Accelerated Detective Constable Programme
Applications opened today (4 May) as Bedfordshire Police launches its latest recruitment drive.
The force is recruiting police officers, and for the first time, it is also looking to recruit detectives as part of its new Accelerated Detective Constable Programme (ADCP).
The programme, which has not been run before in Bedfordshire, will see successful applicants completing 16 weeks of training and a two year probation period.
After a year as a PC, if they meet the necessary requirements, they can complete the training needed to obtain a qualification to enable them to become a detective.
Detective Chief Superintendent Sharn Basra, Head of Crime & Public Protection, said:
“In order to qualify as a detective, successful candidates will complete initial training and work as a police officer in our response and community teams which will take about a year.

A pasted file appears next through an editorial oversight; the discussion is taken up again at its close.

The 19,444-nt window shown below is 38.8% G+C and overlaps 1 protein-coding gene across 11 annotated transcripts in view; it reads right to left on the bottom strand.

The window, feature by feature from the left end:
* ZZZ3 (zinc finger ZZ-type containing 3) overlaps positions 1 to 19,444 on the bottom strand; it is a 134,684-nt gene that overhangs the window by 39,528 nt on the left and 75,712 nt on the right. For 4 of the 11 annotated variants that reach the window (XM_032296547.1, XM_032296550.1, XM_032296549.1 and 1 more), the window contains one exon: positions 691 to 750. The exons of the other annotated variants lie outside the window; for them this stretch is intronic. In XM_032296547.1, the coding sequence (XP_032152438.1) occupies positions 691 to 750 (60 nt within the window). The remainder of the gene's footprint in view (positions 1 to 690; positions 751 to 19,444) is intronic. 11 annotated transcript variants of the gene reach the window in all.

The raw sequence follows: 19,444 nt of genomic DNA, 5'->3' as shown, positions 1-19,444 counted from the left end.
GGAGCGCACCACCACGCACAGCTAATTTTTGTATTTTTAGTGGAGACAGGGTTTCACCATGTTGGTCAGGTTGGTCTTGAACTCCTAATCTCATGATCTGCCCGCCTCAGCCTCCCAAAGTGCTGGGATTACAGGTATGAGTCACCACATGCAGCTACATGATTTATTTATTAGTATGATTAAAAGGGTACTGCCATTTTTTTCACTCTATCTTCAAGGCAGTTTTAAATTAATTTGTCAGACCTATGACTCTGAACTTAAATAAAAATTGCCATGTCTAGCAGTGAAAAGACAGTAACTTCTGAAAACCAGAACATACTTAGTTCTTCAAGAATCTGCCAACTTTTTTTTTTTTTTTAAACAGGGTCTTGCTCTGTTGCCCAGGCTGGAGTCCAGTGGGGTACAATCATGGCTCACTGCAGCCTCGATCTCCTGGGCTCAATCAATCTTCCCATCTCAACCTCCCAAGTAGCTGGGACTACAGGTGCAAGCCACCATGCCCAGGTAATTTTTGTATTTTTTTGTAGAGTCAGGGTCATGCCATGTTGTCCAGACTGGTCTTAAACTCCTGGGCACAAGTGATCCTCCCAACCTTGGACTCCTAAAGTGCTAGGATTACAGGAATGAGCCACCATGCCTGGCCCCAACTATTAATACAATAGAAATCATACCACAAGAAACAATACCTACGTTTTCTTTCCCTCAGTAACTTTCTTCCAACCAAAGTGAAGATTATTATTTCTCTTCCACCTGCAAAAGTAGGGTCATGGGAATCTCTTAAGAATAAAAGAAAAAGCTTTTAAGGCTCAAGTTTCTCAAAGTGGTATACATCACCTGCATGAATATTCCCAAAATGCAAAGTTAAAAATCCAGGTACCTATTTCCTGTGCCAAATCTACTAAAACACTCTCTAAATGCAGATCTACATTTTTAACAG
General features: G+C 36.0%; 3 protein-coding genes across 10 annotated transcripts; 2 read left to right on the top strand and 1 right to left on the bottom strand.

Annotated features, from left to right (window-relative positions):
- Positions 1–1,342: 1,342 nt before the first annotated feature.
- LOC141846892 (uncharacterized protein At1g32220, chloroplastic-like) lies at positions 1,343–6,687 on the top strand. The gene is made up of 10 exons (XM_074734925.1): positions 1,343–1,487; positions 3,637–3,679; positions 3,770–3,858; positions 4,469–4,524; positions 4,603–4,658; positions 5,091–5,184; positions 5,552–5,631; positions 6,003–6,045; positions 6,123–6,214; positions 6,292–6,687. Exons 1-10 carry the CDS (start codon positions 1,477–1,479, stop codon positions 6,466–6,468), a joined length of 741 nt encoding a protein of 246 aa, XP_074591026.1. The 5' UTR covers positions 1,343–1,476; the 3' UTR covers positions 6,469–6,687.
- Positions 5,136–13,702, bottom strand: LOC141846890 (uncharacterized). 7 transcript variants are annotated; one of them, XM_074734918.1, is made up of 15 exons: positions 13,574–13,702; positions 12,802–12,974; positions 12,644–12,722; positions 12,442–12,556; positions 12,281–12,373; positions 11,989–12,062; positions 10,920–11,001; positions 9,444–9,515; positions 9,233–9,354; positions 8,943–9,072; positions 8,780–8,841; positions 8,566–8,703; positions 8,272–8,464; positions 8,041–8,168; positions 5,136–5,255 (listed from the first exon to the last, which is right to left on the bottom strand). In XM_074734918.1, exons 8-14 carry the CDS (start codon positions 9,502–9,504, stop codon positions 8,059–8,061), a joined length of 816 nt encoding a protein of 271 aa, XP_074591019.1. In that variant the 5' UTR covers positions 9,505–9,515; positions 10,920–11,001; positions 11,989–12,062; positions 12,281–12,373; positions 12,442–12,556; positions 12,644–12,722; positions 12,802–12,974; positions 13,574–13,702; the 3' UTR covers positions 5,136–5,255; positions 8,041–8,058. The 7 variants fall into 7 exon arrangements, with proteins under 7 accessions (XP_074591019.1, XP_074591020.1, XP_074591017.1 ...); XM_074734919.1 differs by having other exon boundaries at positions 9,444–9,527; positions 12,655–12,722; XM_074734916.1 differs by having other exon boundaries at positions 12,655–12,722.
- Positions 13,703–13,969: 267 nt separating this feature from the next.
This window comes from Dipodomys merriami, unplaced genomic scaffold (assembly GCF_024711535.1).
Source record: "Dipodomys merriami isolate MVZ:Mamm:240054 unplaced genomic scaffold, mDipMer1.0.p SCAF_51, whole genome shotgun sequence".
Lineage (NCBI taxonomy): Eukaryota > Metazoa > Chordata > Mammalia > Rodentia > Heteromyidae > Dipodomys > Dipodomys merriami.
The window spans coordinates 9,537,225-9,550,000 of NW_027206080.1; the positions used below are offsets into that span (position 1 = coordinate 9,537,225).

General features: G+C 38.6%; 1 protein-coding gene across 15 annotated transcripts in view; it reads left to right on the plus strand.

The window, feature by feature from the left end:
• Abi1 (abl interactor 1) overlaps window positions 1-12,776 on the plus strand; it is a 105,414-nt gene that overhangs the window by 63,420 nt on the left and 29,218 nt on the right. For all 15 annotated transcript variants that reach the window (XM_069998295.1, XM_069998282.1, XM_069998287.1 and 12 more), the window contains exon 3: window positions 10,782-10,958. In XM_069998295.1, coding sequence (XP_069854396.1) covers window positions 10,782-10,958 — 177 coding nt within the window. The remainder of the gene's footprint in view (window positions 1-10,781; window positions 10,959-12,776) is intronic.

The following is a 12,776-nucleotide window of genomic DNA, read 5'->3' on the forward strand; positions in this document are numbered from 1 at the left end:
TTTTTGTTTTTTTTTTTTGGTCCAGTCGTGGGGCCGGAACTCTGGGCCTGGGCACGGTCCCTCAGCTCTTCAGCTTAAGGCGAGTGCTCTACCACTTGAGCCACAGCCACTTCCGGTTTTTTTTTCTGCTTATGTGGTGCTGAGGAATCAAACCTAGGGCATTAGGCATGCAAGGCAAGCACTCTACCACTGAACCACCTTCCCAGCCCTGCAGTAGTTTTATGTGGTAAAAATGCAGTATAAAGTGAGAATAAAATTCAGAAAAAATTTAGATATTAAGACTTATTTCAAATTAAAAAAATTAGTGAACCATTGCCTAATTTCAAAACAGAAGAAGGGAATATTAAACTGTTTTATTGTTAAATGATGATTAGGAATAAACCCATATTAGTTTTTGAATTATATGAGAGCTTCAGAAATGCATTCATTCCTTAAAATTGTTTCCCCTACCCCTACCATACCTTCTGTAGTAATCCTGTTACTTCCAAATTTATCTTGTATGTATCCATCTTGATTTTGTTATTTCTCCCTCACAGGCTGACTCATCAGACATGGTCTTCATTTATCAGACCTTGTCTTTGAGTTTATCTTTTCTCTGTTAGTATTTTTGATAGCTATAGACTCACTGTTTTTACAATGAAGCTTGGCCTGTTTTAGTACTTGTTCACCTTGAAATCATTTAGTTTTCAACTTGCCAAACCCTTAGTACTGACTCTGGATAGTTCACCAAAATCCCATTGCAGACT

“This will give them practical policing experience, and will combine with other skills like curiosity, excellent decision making and the ability to problem solve.
“In their second year they will start their detective training, which gives candidates the opportunity to work with various teams, focussing on priorities for the force, such as burglary, domestic abuse and rape or serious and organised crime.”
Find out more
The force is hosting three information evenings for people who are interested in becoming a detective:
- Monday 14 May at Police Headquarters in Kempston from 6.30pm – 8.30pm
- Thursday 17 May at Luton University (Room G101) from 6.30pm – 8.30pm
- Sunday 20 May at the Rufus Centre, Flitwick from 10am – midday
“Our officers play a vital role in protecting the public and making Bedfordshire a safe place for all our communities, and we’re continuing to recruit dedicated people with local knowledge who want to make a real difference in the county.”
Recruitment for police officers will close on 27 May and recruitment for detectives will close on 3 June. Applicants are invited to complete an online application form.
After a paper sift, successful candidates will be invited to take part in a national, independent assessment that every potential recruit must attend to demonstrate they meet the standards required of police officers.
Those who pass the assessment centre will then be invited to an interview.
Candidates can only apply for one role, not both.